That appears to me to make the proposition that Santer et al. implies, i.e. with warming (AGW) in the tropics, the ratio of troposphere to surface temperature trends should be greater than 1, even more unworkable since the warming part is gravely and statistically in question.

By the way, what would the use of annual data, in place of the monthly used in Santer et al., do to eliminate the need for the AR correction and to the calcualtion of a standard deviation or SEM and/or the use of the differences between the surface and troposphere temperature trends?

Re Ken Fritsch #65,

That’s about right. Santer, Nychka et al (2008) should have paid attention to the excellent (if perhaps not definitive) Nychka, Santer et al (2000)!

Annual data would greatly reduce the nominal sample size, but at the same time would probably greatly reduce the serial correlation, and therefore the need to adjust the effective sample size to be far smaller than the nominal sample size. So you probably wouldn’t lose much by just going to annual data.

Re: Hu McCulloch (#66),

Hu, I looked at using annual data on another thread (linked to my 2 posts below). Annual data did indeed decrease the all important adjusted trend standard deviation. It appears to me that Santer et al. selected the optimum conditions for obtaining a large trend standard deviation by choosing the monthly over the annual data and the 1979-1999 time period over the 1979-2007 (or at least to 1979-2006) time period.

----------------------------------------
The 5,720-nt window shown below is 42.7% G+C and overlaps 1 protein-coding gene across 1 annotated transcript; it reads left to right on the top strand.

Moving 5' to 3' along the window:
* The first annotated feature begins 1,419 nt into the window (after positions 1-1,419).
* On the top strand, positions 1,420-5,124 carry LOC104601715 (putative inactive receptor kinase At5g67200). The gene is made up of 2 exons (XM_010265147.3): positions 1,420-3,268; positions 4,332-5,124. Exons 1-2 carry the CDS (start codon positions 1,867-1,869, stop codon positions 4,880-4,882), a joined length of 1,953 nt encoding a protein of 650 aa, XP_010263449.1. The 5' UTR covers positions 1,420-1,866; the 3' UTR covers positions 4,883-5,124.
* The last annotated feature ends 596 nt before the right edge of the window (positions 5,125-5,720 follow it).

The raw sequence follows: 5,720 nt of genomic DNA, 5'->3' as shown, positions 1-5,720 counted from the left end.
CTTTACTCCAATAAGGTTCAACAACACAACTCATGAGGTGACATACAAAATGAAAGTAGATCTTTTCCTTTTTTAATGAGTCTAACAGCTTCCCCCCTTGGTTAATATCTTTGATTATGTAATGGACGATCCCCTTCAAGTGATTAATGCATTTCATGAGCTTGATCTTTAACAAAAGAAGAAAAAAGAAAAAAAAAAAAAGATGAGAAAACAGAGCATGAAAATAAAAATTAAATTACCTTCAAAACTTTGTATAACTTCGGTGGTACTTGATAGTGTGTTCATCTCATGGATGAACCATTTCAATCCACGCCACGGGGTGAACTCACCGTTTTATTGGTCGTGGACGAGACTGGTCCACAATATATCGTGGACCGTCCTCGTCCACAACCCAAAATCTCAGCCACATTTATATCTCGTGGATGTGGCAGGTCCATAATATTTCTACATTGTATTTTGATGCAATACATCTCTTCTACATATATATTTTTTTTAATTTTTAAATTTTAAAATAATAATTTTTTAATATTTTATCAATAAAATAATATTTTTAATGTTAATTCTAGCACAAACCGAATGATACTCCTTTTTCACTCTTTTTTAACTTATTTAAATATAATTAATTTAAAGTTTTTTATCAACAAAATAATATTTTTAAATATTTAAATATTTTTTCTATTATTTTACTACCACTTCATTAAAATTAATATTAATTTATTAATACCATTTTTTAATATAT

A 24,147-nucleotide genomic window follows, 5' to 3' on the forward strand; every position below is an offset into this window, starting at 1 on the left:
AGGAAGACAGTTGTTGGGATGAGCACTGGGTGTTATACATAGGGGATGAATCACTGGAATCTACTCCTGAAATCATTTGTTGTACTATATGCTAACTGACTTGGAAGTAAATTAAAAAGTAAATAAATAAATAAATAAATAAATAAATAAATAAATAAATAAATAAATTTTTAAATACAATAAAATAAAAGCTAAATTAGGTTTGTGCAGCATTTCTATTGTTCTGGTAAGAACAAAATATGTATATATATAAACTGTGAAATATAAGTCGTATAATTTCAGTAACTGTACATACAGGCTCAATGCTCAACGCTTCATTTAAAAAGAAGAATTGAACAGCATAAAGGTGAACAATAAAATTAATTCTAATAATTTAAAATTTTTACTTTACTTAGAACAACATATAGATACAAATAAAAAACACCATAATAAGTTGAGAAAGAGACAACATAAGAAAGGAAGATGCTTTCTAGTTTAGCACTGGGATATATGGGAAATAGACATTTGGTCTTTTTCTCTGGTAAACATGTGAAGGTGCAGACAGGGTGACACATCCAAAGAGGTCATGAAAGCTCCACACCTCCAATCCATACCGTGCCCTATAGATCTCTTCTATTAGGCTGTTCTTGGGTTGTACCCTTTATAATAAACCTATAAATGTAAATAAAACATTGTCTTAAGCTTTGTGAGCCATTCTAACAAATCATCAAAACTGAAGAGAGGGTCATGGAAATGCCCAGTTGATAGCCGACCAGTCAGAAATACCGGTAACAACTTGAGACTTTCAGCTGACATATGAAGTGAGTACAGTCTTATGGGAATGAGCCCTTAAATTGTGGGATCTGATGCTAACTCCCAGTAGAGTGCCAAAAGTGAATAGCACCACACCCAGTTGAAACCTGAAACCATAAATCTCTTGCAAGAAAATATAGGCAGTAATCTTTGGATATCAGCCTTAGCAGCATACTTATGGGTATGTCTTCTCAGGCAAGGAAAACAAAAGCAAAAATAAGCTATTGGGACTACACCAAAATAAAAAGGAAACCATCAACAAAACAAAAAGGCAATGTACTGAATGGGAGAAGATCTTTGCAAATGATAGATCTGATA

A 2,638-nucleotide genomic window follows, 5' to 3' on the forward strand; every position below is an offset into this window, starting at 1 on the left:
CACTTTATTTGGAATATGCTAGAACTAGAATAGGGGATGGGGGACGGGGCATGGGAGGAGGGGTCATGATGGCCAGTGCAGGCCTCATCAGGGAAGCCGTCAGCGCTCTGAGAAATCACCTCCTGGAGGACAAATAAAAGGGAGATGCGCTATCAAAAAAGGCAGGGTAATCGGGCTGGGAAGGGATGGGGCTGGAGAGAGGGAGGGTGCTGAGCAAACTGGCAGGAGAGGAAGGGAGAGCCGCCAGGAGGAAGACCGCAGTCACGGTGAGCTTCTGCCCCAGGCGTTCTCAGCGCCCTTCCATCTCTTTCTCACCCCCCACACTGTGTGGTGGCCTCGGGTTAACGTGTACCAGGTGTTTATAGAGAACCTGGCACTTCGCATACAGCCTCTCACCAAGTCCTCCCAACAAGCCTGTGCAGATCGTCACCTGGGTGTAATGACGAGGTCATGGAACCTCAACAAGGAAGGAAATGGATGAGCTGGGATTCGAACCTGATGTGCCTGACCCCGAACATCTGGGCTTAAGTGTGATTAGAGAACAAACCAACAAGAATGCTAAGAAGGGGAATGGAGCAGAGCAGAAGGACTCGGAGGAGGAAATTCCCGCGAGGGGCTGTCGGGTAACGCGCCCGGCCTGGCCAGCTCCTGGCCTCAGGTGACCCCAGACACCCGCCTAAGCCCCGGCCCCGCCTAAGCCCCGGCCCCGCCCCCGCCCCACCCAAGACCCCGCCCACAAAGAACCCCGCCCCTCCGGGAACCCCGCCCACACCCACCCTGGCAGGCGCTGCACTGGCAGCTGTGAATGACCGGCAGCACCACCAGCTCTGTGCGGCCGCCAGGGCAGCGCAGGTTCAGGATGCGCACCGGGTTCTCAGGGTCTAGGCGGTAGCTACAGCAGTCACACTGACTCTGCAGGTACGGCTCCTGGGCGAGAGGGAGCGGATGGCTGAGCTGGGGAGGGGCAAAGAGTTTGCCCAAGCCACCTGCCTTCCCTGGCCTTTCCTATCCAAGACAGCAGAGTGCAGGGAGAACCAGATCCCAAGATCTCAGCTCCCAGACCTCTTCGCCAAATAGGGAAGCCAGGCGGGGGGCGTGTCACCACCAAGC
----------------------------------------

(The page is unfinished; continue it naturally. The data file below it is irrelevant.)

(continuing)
I am also looking at the monthly data for the globe and zonal regions of the globe for determining the adjusted trend standard deviation and thus far it appears that the tropics zone is rather unique in having the AR1 correlation sufficiently large so as to have a large influence on the resulting trend standard deviation adjustment.

Re: Kenneth Fritsch (#30), Re: Kenneth Fritsch (#32),

On your post Oct 22 2008 Replicating Santer Tables 1 and 3

Trying to duplicate your numbers but I cannot get the data.

http://data.climateaudit.org/data/models/santer_2008_table1

http://data.climateaudit.org/scripts/spaghetti/msu.glb.txt

Not on your site anymore. Could you send the second file (I can always type the first) to the email address above.

Thanks

Georges

[RomanM: The site has been rearranged. Try using

http://www.climateaudit.info/data/ as a starting point for data

and

http://www.climateaudit.info/scripts/ for scripts.

For example look at: http://www.climateaudit.info/data/models/ for the Santer file.

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[…] Steve McIntyre established that equation (12) Santer17 (pdf ) does not contain a typo, I decided to apply the […]

[…] Steve McIntyre resolved the first question: Santer used “SE”. This is reported in Replicating Santer Tables 1 and 3. The tables can only be replicated using SE, not SD. This doesn’t help readers who still […]